Optoelectronic integration overcoming processor bottlenecks
One of the biggest obstacles facing computer systems today is the problem of memory latency, the time a computer must wait to access the data stored in memory despite faster processor speeds. Two demonstrators reveal that optoelectronics may offer solutions.
“Your domestic PC these days can have a processor of two GHz and faster – this is quite common – but the processor power will often be wasted because the real bottleneck in computer processing is the memory.” That is John Snowdon of Heriot-Watt University in Edinburgh, speaking about the objectives of the HOLMS project.
“Optoelectronic technologies are the only way to bridge the present gap between processor speed and memory bandwidth,” says John Snowdon of Heriot-Watt University in Edinburgh, of the HOLMS IST project. “This has been documented by the SIA, the Semiconductor Industry Association in the US.”
“Your domestic PC these days can have a processor of two GHz and faster – this is quite common – but the processor power will often be wasted because the real bottleneck in computer processing is the memory,” he says.
As a result participants in HOLMS set out to make the use of board-level optical interconnection in information systems practical and economical. They aimed to develop optoelectronic technology to the point where it would be compatible with standard electronic assembly processes. HOLMS focused on two key areas of optical technology: a seamless opto-mechanical interface to commercial parallel-fibre arrays, and low-cost optical waveguides that could be easily integrated into conventional printed circuit boards (PCBs).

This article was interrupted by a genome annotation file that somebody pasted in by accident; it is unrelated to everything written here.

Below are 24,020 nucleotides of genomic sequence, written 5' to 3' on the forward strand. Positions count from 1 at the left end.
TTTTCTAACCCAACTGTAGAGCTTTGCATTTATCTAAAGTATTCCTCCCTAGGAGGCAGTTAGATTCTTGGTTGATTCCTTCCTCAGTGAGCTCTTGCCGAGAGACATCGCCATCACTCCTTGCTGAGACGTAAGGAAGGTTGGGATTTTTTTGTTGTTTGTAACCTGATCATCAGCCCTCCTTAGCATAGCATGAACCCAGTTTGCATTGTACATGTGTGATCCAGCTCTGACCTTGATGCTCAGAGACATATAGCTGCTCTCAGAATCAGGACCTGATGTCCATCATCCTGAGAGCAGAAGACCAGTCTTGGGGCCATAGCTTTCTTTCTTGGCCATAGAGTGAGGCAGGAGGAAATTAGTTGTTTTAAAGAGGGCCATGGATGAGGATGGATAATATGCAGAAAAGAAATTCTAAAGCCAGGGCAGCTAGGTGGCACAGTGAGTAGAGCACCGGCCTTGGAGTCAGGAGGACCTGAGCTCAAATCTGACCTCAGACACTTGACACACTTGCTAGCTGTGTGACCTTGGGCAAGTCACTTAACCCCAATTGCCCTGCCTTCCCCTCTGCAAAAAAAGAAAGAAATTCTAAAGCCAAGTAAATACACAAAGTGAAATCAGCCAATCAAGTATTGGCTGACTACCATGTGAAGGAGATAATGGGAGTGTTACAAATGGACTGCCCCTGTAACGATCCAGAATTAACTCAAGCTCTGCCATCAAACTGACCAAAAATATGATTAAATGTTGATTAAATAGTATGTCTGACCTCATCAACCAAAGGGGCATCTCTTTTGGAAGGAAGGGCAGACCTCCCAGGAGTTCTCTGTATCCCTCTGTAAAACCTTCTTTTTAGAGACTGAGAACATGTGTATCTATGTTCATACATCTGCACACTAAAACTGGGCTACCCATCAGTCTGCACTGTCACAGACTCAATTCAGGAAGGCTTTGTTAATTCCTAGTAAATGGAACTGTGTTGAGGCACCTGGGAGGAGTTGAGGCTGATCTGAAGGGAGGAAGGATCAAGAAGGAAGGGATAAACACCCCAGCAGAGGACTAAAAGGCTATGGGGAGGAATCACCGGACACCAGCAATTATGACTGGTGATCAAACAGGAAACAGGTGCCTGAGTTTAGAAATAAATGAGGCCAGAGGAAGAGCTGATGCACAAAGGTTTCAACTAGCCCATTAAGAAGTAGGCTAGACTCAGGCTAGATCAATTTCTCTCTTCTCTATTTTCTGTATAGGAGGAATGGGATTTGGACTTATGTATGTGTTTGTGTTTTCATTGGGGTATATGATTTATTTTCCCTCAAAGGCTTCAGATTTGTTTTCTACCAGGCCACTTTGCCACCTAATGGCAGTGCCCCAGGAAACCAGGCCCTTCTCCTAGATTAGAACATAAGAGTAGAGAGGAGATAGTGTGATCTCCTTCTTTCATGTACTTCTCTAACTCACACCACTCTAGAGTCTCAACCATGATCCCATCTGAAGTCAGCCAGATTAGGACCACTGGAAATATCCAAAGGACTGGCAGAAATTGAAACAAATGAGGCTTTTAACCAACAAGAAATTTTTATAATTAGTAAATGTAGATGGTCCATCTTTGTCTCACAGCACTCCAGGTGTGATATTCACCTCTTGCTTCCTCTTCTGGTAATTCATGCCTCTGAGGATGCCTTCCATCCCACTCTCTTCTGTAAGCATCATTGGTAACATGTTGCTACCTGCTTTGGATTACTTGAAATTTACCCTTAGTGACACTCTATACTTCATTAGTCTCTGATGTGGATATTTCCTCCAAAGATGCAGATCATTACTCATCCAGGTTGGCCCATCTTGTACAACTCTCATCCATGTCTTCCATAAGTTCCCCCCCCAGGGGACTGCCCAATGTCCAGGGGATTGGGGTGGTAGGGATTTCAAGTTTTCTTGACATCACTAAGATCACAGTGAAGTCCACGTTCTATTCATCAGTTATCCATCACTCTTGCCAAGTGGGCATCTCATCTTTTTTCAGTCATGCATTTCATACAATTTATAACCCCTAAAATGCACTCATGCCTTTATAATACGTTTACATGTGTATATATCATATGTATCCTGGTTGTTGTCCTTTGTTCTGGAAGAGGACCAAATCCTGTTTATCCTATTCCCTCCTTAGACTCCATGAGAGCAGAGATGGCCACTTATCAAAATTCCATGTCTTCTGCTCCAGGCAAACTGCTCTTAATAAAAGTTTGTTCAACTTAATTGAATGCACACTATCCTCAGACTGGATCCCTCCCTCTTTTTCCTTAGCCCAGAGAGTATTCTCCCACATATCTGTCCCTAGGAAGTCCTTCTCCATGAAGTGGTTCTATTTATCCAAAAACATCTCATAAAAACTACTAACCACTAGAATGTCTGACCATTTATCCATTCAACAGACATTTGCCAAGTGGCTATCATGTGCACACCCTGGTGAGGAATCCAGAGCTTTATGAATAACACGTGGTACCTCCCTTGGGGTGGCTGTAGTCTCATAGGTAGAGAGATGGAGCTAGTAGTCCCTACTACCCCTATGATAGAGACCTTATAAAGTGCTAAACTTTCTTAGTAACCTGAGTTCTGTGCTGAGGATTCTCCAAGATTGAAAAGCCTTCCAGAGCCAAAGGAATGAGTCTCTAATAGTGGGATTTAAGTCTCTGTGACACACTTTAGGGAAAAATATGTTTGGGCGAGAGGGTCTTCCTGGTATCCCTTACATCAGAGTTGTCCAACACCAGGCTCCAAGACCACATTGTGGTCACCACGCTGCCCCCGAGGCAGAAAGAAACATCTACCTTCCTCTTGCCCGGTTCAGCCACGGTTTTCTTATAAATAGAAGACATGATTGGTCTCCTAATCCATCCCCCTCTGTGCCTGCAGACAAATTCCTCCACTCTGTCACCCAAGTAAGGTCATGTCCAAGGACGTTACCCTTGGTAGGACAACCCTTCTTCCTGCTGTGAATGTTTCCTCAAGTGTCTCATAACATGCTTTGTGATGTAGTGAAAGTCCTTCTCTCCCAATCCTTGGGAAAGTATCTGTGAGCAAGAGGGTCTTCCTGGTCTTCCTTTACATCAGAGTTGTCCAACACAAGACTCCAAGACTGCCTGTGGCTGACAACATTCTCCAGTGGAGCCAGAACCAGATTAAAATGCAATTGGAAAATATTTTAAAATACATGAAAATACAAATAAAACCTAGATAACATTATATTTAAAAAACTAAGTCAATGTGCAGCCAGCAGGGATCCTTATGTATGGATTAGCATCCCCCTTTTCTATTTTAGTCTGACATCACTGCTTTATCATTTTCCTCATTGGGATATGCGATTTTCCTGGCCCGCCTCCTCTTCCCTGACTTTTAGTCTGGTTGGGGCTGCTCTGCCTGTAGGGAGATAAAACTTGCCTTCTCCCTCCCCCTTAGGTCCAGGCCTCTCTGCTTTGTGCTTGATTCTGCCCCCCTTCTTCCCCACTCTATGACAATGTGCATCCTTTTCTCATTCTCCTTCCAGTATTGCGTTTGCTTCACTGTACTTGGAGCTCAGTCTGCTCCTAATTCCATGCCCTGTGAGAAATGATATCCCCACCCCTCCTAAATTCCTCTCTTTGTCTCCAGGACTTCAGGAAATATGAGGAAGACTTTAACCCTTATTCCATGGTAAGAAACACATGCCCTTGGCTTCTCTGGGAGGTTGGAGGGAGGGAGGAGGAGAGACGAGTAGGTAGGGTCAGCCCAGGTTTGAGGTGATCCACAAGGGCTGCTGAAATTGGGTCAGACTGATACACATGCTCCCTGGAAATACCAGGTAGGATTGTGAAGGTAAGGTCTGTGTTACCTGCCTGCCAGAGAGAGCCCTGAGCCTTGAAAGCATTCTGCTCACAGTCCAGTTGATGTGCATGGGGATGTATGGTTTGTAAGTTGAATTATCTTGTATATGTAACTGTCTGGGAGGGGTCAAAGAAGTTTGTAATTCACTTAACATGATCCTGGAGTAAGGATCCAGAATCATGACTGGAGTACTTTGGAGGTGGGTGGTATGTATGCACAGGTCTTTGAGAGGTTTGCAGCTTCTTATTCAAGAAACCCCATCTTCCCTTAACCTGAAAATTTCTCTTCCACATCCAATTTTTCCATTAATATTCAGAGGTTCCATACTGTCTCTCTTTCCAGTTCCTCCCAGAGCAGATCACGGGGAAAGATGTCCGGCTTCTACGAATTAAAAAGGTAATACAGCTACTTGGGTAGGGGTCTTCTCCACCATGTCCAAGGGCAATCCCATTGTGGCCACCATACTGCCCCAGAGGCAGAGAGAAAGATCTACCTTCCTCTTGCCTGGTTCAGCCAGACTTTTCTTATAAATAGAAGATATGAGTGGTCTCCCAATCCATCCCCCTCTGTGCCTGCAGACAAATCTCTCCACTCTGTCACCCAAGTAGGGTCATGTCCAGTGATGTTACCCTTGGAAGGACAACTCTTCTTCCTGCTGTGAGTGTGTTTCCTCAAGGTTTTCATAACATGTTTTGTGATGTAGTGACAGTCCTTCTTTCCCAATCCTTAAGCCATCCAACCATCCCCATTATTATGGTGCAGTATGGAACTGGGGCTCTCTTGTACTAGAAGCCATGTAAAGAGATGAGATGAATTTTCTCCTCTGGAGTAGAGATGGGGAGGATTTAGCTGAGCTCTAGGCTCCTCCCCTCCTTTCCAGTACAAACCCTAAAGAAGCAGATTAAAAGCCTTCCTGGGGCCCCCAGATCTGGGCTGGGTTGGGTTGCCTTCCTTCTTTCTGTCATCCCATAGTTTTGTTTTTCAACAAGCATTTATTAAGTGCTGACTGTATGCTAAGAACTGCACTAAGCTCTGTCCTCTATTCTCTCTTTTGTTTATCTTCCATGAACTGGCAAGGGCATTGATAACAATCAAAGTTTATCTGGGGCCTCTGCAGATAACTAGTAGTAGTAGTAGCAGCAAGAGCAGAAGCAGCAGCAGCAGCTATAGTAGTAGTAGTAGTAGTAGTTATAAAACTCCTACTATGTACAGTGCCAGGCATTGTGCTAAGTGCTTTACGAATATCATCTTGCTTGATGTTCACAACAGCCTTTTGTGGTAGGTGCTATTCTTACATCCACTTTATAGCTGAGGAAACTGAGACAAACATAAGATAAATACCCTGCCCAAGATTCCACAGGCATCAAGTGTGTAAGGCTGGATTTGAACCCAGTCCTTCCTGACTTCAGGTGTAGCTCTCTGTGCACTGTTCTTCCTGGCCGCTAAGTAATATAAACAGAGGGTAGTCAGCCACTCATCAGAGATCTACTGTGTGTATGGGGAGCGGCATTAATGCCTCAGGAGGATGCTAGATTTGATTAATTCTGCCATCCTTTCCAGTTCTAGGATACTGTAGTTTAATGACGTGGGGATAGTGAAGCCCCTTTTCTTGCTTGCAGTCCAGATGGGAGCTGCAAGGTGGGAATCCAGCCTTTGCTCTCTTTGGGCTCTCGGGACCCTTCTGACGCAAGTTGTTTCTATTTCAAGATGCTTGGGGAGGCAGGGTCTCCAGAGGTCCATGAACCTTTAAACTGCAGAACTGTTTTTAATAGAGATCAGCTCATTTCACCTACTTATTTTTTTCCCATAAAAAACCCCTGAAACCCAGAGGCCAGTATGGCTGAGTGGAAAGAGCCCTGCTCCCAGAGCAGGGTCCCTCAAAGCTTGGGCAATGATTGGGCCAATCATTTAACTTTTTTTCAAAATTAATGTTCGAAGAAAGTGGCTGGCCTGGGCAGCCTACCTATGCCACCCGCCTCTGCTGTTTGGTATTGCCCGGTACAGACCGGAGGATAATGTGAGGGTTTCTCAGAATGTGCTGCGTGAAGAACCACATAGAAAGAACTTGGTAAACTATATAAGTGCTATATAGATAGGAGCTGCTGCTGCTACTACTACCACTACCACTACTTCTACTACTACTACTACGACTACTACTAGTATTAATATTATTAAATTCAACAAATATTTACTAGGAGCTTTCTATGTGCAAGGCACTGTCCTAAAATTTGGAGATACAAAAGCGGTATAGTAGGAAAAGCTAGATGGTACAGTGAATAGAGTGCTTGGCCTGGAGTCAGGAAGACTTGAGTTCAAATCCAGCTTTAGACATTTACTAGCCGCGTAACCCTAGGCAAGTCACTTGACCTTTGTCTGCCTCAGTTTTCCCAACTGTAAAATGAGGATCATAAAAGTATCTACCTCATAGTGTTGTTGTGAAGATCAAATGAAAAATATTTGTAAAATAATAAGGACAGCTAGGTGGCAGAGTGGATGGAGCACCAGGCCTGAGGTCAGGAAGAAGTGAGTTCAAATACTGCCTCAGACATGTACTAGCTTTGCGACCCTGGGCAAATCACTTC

“What is key about HOLMS is our work on optoelectronic packaging – how to make optoelectronic technologies more compatible with market and industry needs,” he continues. “We were able to take the signals from a fibre and push them into a high-bandwidth free-space optical connection, one which is capable of addressing many electronic processors simultaneously. So the latency is as low as you can get – essentially we’re working at light speed with many thousands of channels.”
The key achievement of HOLMS, believes Snowdon, was the project’s success in integrating fibre-optics with free-space technologies and optical PCBs – to form a powerful three-part optoelectronic interface. “We started from a pioneering research point-of-view, but with a commercial goal – that’s why we have so many industrial partners. This level of integration has not been achieved before outside the laboratory.”
HOLMS ends in September 2005, and the participants have developed two working demonstrators to show the functional aspects of the technology. The two main university partners, Hagen University (Germany) and Heriot-Watt, are both integrating the knowledge gained into their academic research.
Several of the industrial partners, including ILFA (PCB manufacturer) and Siemens of Germany, and Thales in France, have incorporated the results into their product development. Thales is investigating the potential of HOLMS’ optoelectronics technology for use in very-high-speed embedded systems in defence applications, while Siemens is believed to be developing a high-bandwidth optical waveguide PCB that could be on the market in as little as two years.
“It is the potential of this technology for the domestic markets that is so exciting,” says Snowdon. “This kind of technology could be built into the everyday PC within just two generations of development, which is no time at all.”
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